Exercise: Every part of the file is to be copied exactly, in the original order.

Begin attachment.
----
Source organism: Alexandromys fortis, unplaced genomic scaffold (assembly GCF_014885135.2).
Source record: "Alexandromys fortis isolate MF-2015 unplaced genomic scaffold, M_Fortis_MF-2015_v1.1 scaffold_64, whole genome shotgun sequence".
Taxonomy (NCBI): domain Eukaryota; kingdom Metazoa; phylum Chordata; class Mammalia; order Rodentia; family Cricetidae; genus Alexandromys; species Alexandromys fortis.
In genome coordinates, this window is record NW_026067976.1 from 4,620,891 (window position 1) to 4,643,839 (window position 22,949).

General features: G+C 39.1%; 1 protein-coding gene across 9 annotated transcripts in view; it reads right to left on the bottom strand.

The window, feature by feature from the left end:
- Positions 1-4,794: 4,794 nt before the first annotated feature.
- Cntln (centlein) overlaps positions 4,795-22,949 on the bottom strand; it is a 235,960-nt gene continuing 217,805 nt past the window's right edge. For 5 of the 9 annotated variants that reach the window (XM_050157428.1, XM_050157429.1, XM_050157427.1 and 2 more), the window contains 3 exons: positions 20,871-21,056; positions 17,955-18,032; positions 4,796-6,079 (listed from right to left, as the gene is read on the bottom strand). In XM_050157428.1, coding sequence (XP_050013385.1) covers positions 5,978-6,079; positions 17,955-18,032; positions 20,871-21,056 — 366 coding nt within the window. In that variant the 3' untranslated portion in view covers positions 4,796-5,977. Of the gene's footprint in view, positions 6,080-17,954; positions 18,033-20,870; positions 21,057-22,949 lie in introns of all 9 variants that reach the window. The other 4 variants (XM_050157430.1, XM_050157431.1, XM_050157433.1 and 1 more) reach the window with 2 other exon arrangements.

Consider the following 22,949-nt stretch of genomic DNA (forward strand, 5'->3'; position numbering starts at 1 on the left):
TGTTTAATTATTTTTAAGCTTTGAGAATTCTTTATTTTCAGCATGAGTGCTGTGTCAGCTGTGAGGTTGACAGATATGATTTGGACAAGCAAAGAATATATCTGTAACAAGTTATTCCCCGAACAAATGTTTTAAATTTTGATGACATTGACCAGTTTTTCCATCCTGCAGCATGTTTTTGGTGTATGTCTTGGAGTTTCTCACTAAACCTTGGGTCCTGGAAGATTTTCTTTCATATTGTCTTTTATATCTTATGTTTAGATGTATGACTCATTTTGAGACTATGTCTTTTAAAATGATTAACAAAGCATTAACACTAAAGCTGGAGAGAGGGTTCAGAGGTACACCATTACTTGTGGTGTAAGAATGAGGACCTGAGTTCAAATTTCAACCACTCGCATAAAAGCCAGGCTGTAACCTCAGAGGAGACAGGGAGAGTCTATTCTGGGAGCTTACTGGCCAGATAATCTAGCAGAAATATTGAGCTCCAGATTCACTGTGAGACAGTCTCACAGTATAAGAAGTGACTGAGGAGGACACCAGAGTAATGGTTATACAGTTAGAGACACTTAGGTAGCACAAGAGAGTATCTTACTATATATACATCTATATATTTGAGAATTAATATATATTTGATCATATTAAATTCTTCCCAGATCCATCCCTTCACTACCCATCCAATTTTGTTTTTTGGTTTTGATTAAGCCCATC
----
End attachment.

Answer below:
Source organism: Alexandromys fortis, unplaced genomic scaffold (assembly GCF_014885135.2).
Source record: "Alexandromys fortis isolate MF-2015 unplaced genomic scaffold, M_Fortis_MF-2015_v1.1 scaffold_64, whole genome shotgun sequence".
Taxonomy (NCBI): domain Eukaryota; kingdom Metazoa; phylum Chordata; class Mammalia; order Rodentia; family Cricetidae; genus Alexandromys; species Alexandromys fortis.
In genome coordinates, this window is record NW_026067976.1 from 4,620,891 (window position 1) to 4,643,839 (window position 22,949).

General features: G+C 39.1%; 1 protein-coding gene across 9 annotated transcripts in view; it reads right to left on the bottom strand.

The window, feature by feature from the left end:
- Positions 1-4,794: 4,794 nt before the first annotated feature.
- Cntln (centlein) overlaps positions 4,795-22,949 on the bottom strand; it is a 235,960-nt gene continuing 217,805 nt past the window's right edge. For 5 of the 9 annotated variants that reach the window (XM_050157428.1, XM_050157429.1, XM_050157427.1 and 2 more), the window contains 3 exons: positions 20,871-21,056; positions 17,955-18,032; positions 4,796-6,079 (listed from right to left, as the gene is read on the bottom strand). In XM_050157428.1, coding sequence (XP_050013385.1) covers positions 5,978-6,079; positions 17,955-18,032; positions 20,871-21,056 — 366 coding nt within the window. In that variant the 3' untranslated portion in view covers positions 4,796-5,977. Of the gene's footprint in view, positions 6,080-17,954; positions 18,033-20,870; positions 21,057-22,949 lie in introns of all 9 variants that reach the window. The other 4 variants (XM_050157430.1, XM_050157431.1, XM_050157433.1 and 1 more) reach the window with 2 other exon arrangements.

Consider the following 22,949-nt stretch of genomic DNA (forward strand, 5'->3'; position numbering starts at 1 on the left):
TGTTTAATTATTTTTAAGCTTTGAGAATTCTTTATTTTCAGCATGAGTGCTGTGTCAGCTGTGAGGTTGACAGATATGATTTGGACAAGCAAAGAATATATCTGTAACAAGTTATTCCCCGAACAAATGTTTTAAATTTTGATGACATTGACCAGTTTTTCCATCCTGCAGCATGTTTTTGGTGTATGTCTTGGAGTTTCTCACTAAACCTTGGGTCCTGGAAGATTTTCTTTCATATTGTCTTTTATATCTTATGTTTAGATGTATGACTCATTTTGAGACTATGTCTTTTAAAATGATTAACAAAGCATTAACACTAAAGCTGGAGAGAGGGTTCAGAGGTACACCATTACTTGTGGTGTAAGAATGAGGACCTGAGTTCAAATTTCAACCACTCGCATAAAAGCCAGGCTGTAACCTCAGAGGAGACAGGGAGAGTCTATTCTGGGAGCTTACTGGCCAGATAATCTAGCAGAAATATTGAGCTCCAGATTCACTGTGAGACAGTCTCACAGTATAAGAAGTGACTGAGGAGGACACCAGAGTAATGGTTATACAGTTAGAGACACTTAGGTAGCACAAGAGAGTATCTTACTATATATACATCTATATATTTGAGAATTAATATATATTTGATCATATTAAATTCTTCCCAGATCCATCCCTTCACTACCCATCCAATTTTGTTTTTTGGTTTTGATTAAGCCCATC